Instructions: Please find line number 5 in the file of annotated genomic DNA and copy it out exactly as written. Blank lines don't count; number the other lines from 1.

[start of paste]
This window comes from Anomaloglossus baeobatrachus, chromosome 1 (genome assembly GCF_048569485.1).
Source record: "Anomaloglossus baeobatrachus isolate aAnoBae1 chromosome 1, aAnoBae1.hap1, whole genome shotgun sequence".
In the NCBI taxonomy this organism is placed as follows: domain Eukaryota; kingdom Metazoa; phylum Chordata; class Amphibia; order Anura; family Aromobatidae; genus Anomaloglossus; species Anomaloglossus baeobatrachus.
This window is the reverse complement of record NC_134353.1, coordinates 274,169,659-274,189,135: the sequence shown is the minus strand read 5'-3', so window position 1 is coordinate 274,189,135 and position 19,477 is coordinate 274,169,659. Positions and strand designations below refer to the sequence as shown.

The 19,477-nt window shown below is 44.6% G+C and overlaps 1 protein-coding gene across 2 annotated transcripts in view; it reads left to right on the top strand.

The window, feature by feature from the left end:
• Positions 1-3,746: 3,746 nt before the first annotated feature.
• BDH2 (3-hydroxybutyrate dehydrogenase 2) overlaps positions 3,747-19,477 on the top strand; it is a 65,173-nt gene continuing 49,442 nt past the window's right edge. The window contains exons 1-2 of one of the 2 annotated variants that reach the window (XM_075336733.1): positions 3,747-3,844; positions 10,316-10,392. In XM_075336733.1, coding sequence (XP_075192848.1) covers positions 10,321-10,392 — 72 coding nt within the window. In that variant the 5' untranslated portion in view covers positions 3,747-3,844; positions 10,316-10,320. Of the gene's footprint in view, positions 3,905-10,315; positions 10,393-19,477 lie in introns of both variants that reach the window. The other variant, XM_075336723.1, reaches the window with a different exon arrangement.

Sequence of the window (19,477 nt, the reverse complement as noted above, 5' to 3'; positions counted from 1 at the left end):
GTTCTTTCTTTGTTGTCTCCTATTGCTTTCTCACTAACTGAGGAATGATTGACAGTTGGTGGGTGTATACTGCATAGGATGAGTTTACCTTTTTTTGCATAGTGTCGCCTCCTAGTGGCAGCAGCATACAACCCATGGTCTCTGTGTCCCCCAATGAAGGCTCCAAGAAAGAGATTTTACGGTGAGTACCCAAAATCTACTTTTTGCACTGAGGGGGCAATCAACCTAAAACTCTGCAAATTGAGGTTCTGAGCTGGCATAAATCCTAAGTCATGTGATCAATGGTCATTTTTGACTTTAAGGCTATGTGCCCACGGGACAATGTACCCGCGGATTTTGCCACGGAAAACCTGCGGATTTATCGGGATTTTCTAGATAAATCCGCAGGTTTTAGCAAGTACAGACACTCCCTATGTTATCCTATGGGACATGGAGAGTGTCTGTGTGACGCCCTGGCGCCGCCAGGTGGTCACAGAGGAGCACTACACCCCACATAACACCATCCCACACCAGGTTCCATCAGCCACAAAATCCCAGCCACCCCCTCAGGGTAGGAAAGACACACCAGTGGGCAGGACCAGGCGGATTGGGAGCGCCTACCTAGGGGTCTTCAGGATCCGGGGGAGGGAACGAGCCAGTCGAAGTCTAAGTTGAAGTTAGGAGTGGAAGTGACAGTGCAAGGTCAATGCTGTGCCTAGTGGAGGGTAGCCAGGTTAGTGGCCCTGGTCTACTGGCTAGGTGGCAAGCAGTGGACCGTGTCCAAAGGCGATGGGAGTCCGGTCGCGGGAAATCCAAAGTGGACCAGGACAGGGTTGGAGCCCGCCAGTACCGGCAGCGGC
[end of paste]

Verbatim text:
The 19,477-nt window shown below is 44.6% G+C and overlaps 1 protein-coding gene across 2 annotated transcripts in view; it reads left to right on the top strand.